May 31, 2005: The Identity Of “Deep Throat” Is Revealed
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May 31, 2005: The Identity Of “Deep Throat” Is Revealed

New York City : NY : USA | May 31, 2011 at 5:58 PM PDT
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ALL THE PRESIDENT'S MEN. Deep Throat

W. Mark Felt’s family ends three decades of speculation by identifying Felt, the ex-FBI assistant director, as “Deep Throat,” the secret source who helped solve the Watergate scandal. The Felt family’s admission, made in a Vanity Fair article, took legendary journalists Bob Woodward and Carl Bernstein, who had promised to keep their source’s identity a secret until his death, by surprise. Tapes reveal that Nixon himself had speculated that Felt was the secret informant as early as 1973.

The question “Who was Deep Throat?” had been investigated relentlessly in the years that followed Watergate in films, books, TV shows, and on the Internet. The United States was obsessed with the shadowy figure, who went to great lengths to conceal his involvement with The Washington Post journalists. In spite of the fact that his name was frequently mentioned as a possibility, Felt always denied being Deep Throat, even penning in his 1979 memoir, “I never leaked information to Woodward and Bernstein or to anyone else!” Even as recently as six years prior to the admission, he was quoted as saying, “It would be contrary to my responsibility as a loyal employee of the FBI to leak information.”

Following the death of then-director of the FBI, J. Edgar Hoover, Felt, who was serving as the bureau’s assistant director, wanted the position and was angry at Nixon for not appointing him. Moreover, he was upset over Nixon’s attempts to stall the bureau’s investigation into the Watergate burglaries. Therefore, when Bob Woodward called Felt to request information about the FBI’s Watergate investigation, he agreed to talk. However, his cooperation came with strict restrictions. Felt refused to be quoted, even anonymously, and agreed only to confirm information already obtained. Furthermore, the journalists had to promise to keep his identity a secret. Felt was only contacted on matters of great importance.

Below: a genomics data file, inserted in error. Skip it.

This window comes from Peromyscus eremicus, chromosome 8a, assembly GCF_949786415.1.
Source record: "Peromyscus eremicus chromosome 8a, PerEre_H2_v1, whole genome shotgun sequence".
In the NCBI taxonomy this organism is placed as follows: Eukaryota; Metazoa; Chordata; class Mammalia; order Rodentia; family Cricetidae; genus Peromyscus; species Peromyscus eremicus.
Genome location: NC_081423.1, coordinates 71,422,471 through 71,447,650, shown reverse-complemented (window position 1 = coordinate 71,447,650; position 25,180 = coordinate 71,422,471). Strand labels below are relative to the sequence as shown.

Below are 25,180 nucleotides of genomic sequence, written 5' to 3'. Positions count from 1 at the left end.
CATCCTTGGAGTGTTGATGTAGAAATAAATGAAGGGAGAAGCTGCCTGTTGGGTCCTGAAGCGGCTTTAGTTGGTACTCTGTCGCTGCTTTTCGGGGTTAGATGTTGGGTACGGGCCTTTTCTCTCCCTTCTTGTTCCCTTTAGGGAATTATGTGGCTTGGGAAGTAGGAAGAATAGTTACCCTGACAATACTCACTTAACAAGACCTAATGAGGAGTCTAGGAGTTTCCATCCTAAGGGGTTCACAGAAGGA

At first, Woodward and the veteran FBI employee talked by phone, but Felt, before long, started to worry that his phones could be tapped. Thus, the two devised a set of signals and started meeting in the middle of the night in a parking garage. Throughout the months that followed, Felt confirmed stories connecting Nixon’s re-election committee to the Watergate burglaries and illegal investigations of the Democratic Party. Furthermore, he warned Woodward of the extensive nature of the scandal, indicating that it could be traced back to government higher-ups, including President Nixon himself.

In the wake of Felt’s admission, both Woodward and Bernstein expressed concerns that, because of the extreme interest in the Deep Throat enigma throughout the years, Felt’s part in unraveling the complex web of lies and deceit that was Watergate may be exaggerated. The journalists reminded the American people that additional sources, Nixon’s secret White House tape recordings, the Senate’s Watergate hearings, and the landmark ruling of the US Supreme Court that President Nixon hand over all the tapes all played an important part in bringing the truth to light.

In 1973, The Washington Post won a Pulitzer Prize in public service for its investigation of the Watergate case.

W. Mark Felt died at the age of 95 on December 18, 2008.

Source: History.com

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W. Mark Felt, aka “Deep Throat.”
Stephanie Sklar is based in Silver Spring, Maryland, United States of America, and is an Anchor on Allvoices.
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